SECOND WORDS

SELECTED CRITICAL PROSE

Canadian novelist/poet Atwood makes no large claims for the reviews and talks collected in this bulky volume. She declares that these pieces were often unwelcome assignments, that they were painful to do, that she usually acknowledged them only with embarrassment. And though this semi-disavowal has charm, the fact is that Atwood's modesty seems well-placed: few of these entries have much substance, Early on in this 1960-1982 gathering, indeed, Atwood sounds little more confident than a book-report writer. ("Reeve's book is probably the best and most comprehensive study of Blok written in English. Despite its occasional murkiness, it is stimulating reading for anyone concerned with the history of modern poetry.") Later, her opinions do grow sharper—though they're generally heavily dependent on pigeon-holing: in a collection dominated by Canadian book-world concerns, Atwood spends much of her time contrasting Canadian literary/social categories with American or English ones. Moreover, throughout the talks and addresses here, she frequently repeats herself—explaining again and again why she holds certain views (the literary-figure-as.personality) instead of developing those viewpoints in more depth. And only in three longer, more fully-worked out essays—on H. Rider Haggard, Canadian poet Al Purdy, and problems of the contemporary novel—does Atwood emerge as a full-fledged critic. In sum: a generous yet lightweight assemblage, with little interest to those not specializing in Canadian literature.

Pub Date: Feb. 1, 1983

ISBN: 0887846548

Page Count: -

Publisher: Beacon

Review Posted Online: Sept. 16, 2011

Kirkus Reviews Issue: Feb. 1, 1983

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MARTIN LUTHER KING, JR. AND THE MARCH ON WASHINGTON

This early reader is an excellent introduction to the March on Washington in 1963 and the important role in the march played by Martin Luther King Jr. Ruffin gives the book a good, dramatic start: “August 28, 1963. It is a hot summer day in Washington, D.C. More than 250,00 people are pouring into the city.” They have come to protest the treatment of African-Americans here in the US. With stirring original artwork mixed with photographs of the events (and the segregationist policies in the South, such as separate drinking fountains and entrances to public buildings), Ruffin writes of how an end to slavery didn’t mark true equality and that these rights had to be fought for—through marches and sit-ins and words, particularly those of Dr. King, and particularly on that fateful day in Washington. Within a year the Civil Rights Act of 1964 had been passed: “It does not change everything. But it is a beginning.” Lots of visual cues will help new readers through the fairly simple text, but it is the power of the story that will keep them turning the pages. (Easy reader. 6-8)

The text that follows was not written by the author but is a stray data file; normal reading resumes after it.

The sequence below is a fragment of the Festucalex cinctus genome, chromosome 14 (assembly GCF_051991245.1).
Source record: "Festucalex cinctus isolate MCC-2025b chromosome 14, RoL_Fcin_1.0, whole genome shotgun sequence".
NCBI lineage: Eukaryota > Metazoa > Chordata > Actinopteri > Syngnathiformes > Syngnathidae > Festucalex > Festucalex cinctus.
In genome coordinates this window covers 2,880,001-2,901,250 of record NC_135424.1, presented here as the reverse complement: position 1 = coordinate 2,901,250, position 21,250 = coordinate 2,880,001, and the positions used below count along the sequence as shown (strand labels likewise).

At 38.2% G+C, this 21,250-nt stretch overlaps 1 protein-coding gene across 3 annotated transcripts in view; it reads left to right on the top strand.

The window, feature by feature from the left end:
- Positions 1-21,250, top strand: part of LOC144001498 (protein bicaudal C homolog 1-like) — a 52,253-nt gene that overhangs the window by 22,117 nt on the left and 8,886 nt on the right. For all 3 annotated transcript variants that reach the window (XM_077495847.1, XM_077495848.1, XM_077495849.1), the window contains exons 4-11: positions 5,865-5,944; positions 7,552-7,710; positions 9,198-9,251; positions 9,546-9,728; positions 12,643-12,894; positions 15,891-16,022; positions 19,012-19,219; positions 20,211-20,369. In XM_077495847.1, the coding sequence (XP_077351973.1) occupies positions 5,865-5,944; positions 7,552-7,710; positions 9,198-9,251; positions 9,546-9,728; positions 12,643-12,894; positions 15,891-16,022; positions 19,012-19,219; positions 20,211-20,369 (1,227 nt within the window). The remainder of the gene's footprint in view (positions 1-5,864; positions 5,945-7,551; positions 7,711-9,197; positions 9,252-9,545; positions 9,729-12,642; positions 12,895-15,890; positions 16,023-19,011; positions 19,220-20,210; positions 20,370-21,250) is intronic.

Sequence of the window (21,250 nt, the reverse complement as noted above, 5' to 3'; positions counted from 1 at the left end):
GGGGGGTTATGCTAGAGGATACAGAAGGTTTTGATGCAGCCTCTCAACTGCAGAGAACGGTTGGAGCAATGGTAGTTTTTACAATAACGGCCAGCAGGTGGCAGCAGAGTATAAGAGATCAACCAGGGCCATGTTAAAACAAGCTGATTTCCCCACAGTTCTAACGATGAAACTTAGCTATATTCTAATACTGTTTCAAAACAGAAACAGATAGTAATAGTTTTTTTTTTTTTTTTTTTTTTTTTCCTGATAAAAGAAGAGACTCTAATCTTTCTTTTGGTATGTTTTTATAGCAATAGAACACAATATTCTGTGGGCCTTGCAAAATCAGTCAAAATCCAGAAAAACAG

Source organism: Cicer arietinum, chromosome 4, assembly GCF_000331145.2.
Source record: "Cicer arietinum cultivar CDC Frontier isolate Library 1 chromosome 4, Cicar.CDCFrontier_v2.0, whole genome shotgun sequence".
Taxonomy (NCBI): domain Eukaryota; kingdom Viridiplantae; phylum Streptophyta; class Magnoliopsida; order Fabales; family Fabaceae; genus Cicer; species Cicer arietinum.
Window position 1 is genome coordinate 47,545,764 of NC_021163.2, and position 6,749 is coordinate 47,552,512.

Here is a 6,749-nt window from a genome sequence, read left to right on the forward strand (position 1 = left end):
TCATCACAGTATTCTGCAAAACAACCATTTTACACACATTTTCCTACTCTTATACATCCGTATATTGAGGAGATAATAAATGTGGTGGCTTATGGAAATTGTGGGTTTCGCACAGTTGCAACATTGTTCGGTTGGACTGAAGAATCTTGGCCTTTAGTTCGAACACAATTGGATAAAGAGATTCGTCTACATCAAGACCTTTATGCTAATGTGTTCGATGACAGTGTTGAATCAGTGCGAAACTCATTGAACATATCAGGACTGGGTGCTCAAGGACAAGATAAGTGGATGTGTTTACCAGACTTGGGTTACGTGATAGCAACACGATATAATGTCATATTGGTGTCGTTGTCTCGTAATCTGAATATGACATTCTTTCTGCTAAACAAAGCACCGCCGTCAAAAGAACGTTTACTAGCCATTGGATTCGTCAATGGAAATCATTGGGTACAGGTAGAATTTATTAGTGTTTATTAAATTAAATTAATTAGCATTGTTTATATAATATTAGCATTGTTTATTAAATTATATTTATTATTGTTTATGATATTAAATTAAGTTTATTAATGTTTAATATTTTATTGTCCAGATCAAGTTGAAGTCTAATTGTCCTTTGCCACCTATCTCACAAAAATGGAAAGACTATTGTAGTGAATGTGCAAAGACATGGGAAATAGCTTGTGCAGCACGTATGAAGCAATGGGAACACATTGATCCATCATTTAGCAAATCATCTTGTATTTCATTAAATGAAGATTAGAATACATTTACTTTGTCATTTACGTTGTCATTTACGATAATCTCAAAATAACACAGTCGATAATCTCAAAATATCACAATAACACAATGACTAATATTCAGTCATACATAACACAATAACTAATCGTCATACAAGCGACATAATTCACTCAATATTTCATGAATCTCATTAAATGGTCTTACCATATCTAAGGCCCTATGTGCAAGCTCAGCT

Pub Date: Jan. 1, 2001

ISBN: 0-448-42421-5

Page Count: 48

Publisher: Grosset & Dunlap

Review Posted Online: May 20, 2010

Kirkus Reviews Issue: Dec. 1, 2000

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WHAT A WONDERFUL WORLD

A LIFETIME OF RECORDINGS

Noted jazz and pop record producer Thiele offers a chatty autobiography. Aided by record-business colleague Golden, Thiele traces his career from his start as a ``pubescent, novice jazz record producer'' in the 1940s through the '50s, when he headed Coral, Dot, and Roulette Records, and the '60s, when he worked for ABC and ran the famous Impulse! jazz label. At Coral, Thiele championed the work of ``hillbilly'' singer Buddy Holly, although the only sessions he produced with Holly were marred by saccharine strings. The producer specialized in more mainstream popsters like the irrepressibly perky Teresa Brewer (who later became his fourth wife) and the bubble-machine muzak-meister Lawrence Welk. At Dot, Thiele was instrumental in recording Jack Kerouac's famous beat- generation ramblings to jazz accompaniment (recordings that Dot's president found ``pornographic''), while also overseeing a steady stream of pop hits. He then moved to the Mafia-controlled Roulette label, where he observed the ``silk-suited, pinky-ringed'' entourage who frequented the label's offices. Incredibly, however, Thiele remembers the famously hard-nosed Morris Levy, who ran the label and was eventually convicted of extortion, as ``one of the kindest, most warm-hearted, and classiest music men I have ever known.'' At ABC/Impulse!, Thiele oversaw the classic recordings of John Coltrane, although he is the first to admit that Coltrane essentially produced his own sessions. Like many producers of the day, Thiele participated in the ownership of publishing rights to some of the songs he recorded; he makes no apology for this practice, which he calls ``entirely appropriate and without any ethical conflicts.'' A pleasant, if not exactly riveting, memoir that will be of most interest to those with a thirst for cocktail-hour stories of the record biz. (25 halftones, not seen)

Pub Date: May 1, 1995

ISBN: 0-19-508629-4

Page Count: 224

Publisher: Oxford Univ.

Review Posted Online: May 20, 2010

Kirkus Reviews Issue: March 1, 1995

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